Management of Ocular Trauma
Every year, hundreds of thousands of people experience some form of ocular trauma or eye injury. In many cases, patients with eye injuries end up in the emergency room. Some of these patients will end up having lifelong vision issues. If not handled properly, a traumatic eye injury can lead to vision loss or blindness.
According to Prevent Blindness, a national organization dedicated to educating the public about eye health and safety, about 90% of traumatic eye injuries are largely preventable by utilizing proper safety equipment. However, in instances when an eye injury has already been sustained, it’s important that people know what to do immediately. This gives the injured person the best chance of saving their vision.
Common Types of Ocular Trauma
Traumatic eye injuries can happen in both the workplace and at home. The most common causes of ocular trauma are blunt force impact, cuts/scratches on the eye, chemical burns, and penetration.
Blunt Force Impact
Blunt force impact on the eye occurs when an object hits the eye(s) hard. This commonly happens during sports, such as baseball, basketball, or boxing. It can also be caused in the workplace by flying pieces of material, or during recreational activities such as DIY home repair. Blunt force impact can injure the eye, as well as the bones and muscles that surround the eye.
Cuts and Scratches on the Eye
Cuts and scratches on the eye, specifically the cornea, are often caused by fingers or other foreign objects getting into the eye. Cuts and scratches on the eye can also be caused by very small objects such as metal shavings or grains of sand. Although these usually heal on their own, they can sometimes cause vision problems afterward, depending on how deep the injury is.
Most people have experienced eye contact with minor chemicals such as shampoo, which typically only causes a minor burning sensation that goes away once the eye is rinsed. However, some chemicals pose a much greater risk of eye injury, including industrial chemicals, swimming pool chemicals, fertilizers, and some cleaners. These chemicals can cause significant damage to your eye if you come into contact with them. In some cases, the vapors of the chemicals can also cause irritation.
Eye penetration occurs when an object punctures the eye in some way. Depending on the circumstances, the object may become stuck in the eye. It’s very important that patients not try to remove an object that has penetrated their eye and instead seek out emergency medical care immediately.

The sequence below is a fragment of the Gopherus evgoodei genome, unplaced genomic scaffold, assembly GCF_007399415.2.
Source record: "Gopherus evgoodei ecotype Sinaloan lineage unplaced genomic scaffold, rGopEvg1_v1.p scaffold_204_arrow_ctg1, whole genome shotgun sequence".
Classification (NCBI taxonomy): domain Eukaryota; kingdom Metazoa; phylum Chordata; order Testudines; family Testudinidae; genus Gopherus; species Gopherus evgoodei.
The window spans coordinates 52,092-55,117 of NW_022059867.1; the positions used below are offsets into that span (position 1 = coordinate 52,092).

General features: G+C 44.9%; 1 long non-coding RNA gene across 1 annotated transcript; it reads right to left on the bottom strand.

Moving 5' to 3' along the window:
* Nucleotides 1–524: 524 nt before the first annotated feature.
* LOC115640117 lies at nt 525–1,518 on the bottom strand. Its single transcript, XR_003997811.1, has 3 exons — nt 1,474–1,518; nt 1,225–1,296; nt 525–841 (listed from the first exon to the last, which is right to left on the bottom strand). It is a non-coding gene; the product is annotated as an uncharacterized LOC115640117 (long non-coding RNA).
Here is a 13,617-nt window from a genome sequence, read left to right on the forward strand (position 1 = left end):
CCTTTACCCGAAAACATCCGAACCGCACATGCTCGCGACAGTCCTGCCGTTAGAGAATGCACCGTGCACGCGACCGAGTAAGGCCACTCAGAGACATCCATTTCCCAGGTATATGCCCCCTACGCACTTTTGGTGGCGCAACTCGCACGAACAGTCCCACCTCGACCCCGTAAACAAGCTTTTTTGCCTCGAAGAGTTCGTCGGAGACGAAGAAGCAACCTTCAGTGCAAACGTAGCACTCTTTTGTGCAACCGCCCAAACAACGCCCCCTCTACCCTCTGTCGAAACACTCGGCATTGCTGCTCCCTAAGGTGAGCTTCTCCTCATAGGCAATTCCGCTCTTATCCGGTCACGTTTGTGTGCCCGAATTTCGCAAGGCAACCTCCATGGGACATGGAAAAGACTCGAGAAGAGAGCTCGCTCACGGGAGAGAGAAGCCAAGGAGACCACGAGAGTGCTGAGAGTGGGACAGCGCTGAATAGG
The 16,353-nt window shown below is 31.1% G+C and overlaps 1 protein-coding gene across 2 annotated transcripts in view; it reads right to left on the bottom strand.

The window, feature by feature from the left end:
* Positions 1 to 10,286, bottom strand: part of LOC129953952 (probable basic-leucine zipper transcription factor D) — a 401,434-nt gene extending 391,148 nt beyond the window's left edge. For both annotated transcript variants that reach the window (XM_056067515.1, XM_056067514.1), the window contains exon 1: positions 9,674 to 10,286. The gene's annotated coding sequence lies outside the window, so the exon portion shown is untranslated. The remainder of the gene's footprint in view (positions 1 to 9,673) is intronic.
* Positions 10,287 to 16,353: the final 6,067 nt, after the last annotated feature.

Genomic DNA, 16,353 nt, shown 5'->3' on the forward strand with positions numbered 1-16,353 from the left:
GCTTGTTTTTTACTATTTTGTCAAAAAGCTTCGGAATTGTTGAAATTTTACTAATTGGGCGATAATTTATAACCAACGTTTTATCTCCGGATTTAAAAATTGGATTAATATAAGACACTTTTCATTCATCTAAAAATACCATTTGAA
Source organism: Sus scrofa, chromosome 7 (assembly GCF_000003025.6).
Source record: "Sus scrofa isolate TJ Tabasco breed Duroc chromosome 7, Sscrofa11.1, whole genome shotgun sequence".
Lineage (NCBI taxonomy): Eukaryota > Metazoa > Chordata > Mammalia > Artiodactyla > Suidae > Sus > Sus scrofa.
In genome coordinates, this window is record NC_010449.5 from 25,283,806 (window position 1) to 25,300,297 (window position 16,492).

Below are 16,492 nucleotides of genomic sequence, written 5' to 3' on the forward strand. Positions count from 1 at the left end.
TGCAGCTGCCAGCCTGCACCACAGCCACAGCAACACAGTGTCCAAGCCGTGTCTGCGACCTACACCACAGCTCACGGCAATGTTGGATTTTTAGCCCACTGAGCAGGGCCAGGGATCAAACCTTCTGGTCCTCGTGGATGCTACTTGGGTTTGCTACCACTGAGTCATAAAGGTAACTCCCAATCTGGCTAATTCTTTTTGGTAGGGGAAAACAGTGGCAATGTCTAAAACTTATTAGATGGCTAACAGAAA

Symptoms of Ocular Trauma
While some forms of ocular trauma, such as eye penetration, are very obvious, some injuries cause symptoms that aren’t as immediately alarming. For example, if someone has a torn eyelid, they’re highly likely to go to the emergency room immediately, whereas if someone is simply experiencing pain after an eye injury, they might not be as worried.
Even if an eye injury doesn’t seem significant, there are certain signs and symptoms that you should be aware of. These include:
- Pain in the eye that doesn’t go away
- Blurry vision
- Excessive tearing
- Vision problems
- A sudden profusion of eye flashes and floaters
Potential Complications Caused by Ocular Trauma
Another reason to see a doctor immediately after sustaining an eye injury is that ocular trauma can sometimes lead to other complications. One example of this is retinal tears and detachment, which can sometimes be caused by blunt force trauma to the eye. Another example is endophthalmitis, which is the inflammation of the vitreous and aqueous humors, as well as the internal tissues of the ocular cavities. Both of these conditions can have extraordinarily damaging effects on vision if not treated immediately, potentially resulting in permanent blindness.
How to Handle Traumatic Eye Injuries
If you or someone near you has experienced a traumatic eye injury, acting quickly will give you the best chance of protecting your vision. The most important thing you can do is to get yourself or the injured person to seek emergency medical care right away. Before that happens, practicing good first aid can help immensely. This depends both on knowing what to do as well as what not to do.
Dos and Don’ts for Blunt Force Trauma to the Eye
- DO use a cold compress and apply it gently to the eye; this will help to reduce pain and swelling
- DON’T use food items as a cold compress, as this can cause a bacterial infection
Dos and Don’ts for Cuts and Scratches on the Eye
- DON’T rub your eye, as this can cause more scratches or exacerbate existing ones
- DO blink your eyes so that they produce more tears; this can help to naturally flush out any particles that are irritating or scratching the eye
- DO use eyewash or running tap water to flush out the eye
Dos and Don’ts for Chemical Burns on the Eyes
- DO flush the eye out immediately with clean water
- DON’T rub your eyes
- If possible, DO gather information about the chemical that caused the injury
Dos and Don’ts for Eye Penetration Injuries
- DON’T try to remove an object that is stuck in the eye
- DON’T rub the eye
- DON’T take any non-steroidal anti-inflammatory drugs (e.g. aspirin, ibuprofen, etc.)
- DON’T attempt to rinse the eye with water or anything else
- DO place a shield over the eye
Get Advanced Care for Ocular Trauma and Complications in the Midwest
If you have sustained a traumatic eye injury recently or are possibly experiencing complications caused by one, Retina Consultants of Minnesota can help. Contact us today to schedule an appointment.